ORLANDO, Fla. – Flor Turcio was 17 when she moved out of her parents’ home—her decision stemmed from the abuse she faced at 8 years old.
What You Need To Know
- Human trafficking survivor works to help others
- Flor Turcio raises awareness and shares her experience through her foundation
- Florida is the 3rd largest hub for sex trafficking, according to FDLE
“My step-father would sexually abuse me,” Turcio said. “I told my mother about it but she didn’t believe me.”
Turcio lived in the streets and that’s when she met a man who destroyed her life.
“He promised me the world,” she said “He told me he wanted to marry me, and I believed him.”
The man she believed was her boyfriend was really a sex trafficker for the cartel.
“They get us pregnant, then take our children to make sure we work or else,” Turcio said.
She said she was raped by dozens of men on a daily basis.
As much as she said she wanted to run away, she feared what would happen to her three kids.
When she reached her 20s, the cartel transported her from her home country of Mexico to the U.S. After about 20 years of abuse, she met someone in the U.S. who called the cops to help her reunite with her children.
Turcio worked with the FBI to help incarcerate her abusers, around 40 of them, including the man who sold her.
“I realized the cartel lied to me,” Turcio said. “Law enforcement didn’t care about my immigration status or that I only spoke Spanish. They just wanted to help.”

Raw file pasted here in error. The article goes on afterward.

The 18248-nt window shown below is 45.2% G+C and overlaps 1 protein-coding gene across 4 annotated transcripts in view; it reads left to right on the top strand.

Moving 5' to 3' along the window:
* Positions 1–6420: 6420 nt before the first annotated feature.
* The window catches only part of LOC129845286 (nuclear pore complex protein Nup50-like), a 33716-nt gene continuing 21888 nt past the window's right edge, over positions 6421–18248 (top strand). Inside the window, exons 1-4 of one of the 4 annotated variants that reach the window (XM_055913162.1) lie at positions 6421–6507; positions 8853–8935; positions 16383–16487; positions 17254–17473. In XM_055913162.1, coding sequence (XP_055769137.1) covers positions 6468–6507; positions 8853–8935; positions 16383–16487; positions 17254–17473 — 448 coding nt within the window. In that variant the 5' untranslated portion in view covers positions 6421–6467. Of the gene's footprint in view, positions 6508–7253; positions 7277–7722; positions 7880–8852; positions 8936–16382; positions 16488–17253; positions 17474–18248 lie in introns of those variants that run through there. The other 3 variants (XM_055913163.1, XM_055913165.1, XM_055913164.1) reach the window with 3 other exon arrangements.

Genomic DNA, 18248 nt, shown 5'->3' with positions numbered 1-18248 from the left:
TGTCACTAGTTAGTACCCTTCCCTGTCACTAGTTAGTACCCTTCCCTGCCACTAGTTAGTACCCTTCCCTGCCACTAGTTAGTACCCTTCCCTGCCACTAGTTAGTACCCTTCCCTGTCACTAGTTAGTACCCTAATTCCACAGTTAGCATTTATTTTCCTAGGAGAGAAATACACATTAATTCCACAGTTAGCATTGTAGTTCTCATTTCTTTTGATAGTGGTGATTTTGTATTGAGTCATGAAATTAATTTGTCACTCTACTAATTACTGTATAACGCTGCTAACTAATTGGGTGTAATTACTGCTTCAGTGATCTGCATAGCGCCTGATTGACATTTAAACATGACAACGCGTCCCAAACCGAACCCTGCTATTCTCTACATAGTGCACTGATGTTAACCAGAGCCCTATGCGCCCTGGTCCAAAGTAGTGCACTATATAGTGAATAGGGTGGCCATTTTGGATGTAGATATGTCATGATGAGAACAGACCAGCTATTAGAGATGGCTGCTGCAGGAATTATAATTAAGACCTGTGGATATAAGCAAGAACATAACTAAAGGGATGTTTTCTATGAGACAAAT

The FBI also helped to reunite Turcio with her kids.
Turcio continues to fight against human trafficking through her nonprofit, Fundacion Libre de la Esclavitud Sexual (Freedom of Sexual Slavery Foundation), and she partnered with Alianza for Progress to spread her message and help bring awareness, to help prevent it and help victims.
“I’m so happy for those women and I want to tell them ‘I was in your shoes. I can help’,” Turcio said.
“Human trafficking is a sad reality in our nation, and we must work to educate our community on how to recognize and prevent it. Flor is a living example of sexual exploitation, and through her book, she not only describes this nightmare but explains how she escaped with the help of the FBI, who she thought only spoke English and would not help her because she wasn’t a citizen,” said Johanna Lopez, Alianza Center Executive Director. “There is help and our goal is to raise awareness through Flor’s story in hopes of saving lives.”
Turcio also wrote an autobiography about her life story called El Silencia de Una Nina (The Silence of a Young Girl) to share her story and experiences.
Florida is the third largest hub for sexual trafficking, according to the Florida Department of Law Enforcement.